THE Sahara, comparable in size to the United States, is essentially a land of minerals. Plants, animals and men, all live there artificially. The vast spaces, the heat, the lack of water and vegetation have combined over the centuries to make it a desert and a virtually impassable obstacle dividing Mediterranean civilizations from the people of Black Africa. Today, however, modern techniques have enabled men to transform what was a natural barrier into an economic and social link between Europe and Africa. Why, how and by whom has this historic revolution been accomplished? My object here is to try to answer those questions.
From the Atlantic westwards to Libya, from Algeria south to the frontiers of Nigeria, the Sahara covers 1,650,000 square miles of what we call the French Community. In this vast area the average rainfall each year is less than 4 inches. What is more, the precipitation is very irregular, so that two or three years may pass without a drop of water, followed by a tropical tornado which carries away everything in its wake. The variations in temperature are among the greatest in the world: a minimum of 21° F. in Tamanrasset and a maximum of 131° F. in Timimoun. For the most part, the soil is composed of sand (pure quartz), dry crusts of marl, limestone and grit, and stones eroded by wind and varying temperatures. In the center is a huge, bare, crystalline mountain, the Hoggar; in prehistoric times, when rain fell in that region, it served as a sort of water tower. Around this mountain can still be found a cobweb of river valleys, dried up for dozens of centuries.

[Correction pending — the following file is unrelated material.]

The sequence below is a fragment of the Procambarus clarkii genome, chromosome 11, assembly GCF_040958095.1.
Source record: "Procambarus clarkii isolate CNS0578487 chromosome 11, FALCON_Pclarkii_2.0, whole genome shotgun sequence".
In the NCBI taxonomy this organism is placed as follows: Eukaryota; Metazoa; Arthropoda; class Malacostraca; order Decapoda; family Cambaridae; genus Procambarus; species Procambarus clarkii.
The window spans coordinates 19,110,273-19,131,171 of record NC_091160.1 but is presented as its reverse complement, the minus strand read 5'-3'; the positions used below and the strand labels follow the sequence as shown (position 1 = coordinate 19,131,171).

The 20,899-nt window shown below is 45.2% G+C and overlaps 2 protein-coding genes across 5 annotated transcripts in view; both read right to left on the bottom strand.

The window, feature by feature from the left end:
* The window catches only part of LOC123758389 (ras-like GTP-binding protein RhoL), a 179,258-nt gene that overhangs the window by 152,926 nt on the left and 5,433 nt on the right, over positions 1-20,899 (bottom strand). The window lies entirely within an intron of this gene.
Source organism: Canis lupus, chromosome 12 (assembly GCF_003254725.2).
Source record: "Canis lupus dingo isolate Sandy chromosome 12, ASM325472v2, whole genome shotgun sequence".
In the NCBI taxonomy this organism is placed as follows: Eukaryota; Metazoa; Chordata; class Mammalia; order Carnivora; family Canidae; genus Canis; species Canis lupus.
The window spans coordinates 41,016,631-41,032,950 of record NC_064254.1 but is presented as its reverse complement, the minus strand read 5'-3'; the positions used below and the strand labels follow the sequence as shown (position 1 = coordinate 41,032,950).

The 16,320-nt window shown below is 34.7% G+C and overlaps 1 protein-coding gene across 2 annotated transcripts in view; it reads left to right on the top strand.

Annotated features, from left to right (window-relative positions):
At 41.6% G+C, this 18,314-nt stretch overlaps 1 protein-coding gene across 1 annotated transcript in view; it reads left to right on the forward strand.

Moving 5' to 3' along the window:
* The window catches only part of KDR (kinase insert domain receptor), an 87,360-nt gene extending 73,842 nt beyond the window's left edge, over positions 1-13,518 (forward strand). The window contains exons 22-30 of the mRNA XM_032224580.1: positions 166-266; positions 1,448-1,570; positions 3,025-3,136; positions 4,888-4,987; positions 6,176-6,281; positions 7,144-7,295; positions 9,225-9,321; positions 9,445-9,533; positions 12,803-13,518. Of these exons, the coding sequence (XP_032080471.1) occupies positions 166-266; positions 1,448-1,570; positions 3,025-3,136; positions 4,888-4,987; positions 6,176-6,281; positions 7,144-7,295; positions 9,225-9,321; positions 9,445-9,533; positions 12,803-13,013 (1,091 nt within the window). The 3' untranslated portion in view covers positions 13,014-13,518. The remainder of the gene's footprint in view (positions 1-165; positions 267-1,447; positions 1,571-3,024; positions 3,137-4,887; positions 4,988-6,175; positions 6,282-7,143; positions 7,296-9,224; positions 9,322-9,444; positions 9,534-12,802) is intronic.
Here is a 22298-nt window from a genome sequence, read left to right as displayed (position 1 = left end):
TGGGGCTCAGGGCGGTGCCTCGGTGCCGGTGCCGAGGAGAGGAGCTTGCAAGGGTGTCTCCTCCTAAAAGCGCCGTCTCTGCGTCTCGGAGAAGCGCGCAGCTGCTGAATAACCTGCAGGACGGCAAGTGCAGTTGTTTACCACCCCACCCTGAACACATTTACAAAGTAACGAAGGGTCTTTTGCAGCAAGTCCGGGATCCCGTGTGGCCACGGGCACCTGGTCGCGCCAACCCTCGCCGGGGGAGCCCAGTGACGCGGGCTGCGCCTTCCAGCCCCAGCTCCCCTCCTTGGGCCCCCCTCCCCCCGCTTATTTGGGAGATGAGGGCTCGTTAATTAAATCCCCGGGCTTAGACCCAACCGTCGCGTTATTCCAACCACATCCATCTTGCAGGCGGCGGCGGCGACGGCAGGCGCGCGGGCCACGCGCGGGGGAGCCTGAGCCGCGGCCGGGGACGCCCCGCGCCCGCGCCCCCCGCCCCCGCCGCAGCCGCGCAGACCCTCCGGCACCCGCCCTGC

Such are the conditions under which, until recently, a very small population used to live--and live very badly. The Sahara is the least inhabited area on the globe except for the waste regions around the Poles.
The greater part of the Sahara belongs to the French Community and is divided into two departments, directly connected to France, and four new states: the Republic of Chad, the Republic of Niger, the Republic of Sudan and the Islamic Republic of Mauritania. The 840,000 inhabitants of this huge area are ethnically either the descendants of prehistoric populations or of former slaves (black race) or of Berber and later Arab conquerors (white race). Their languages form a very confused mosaic of Berber and Arab dialects. Their religion is Islam.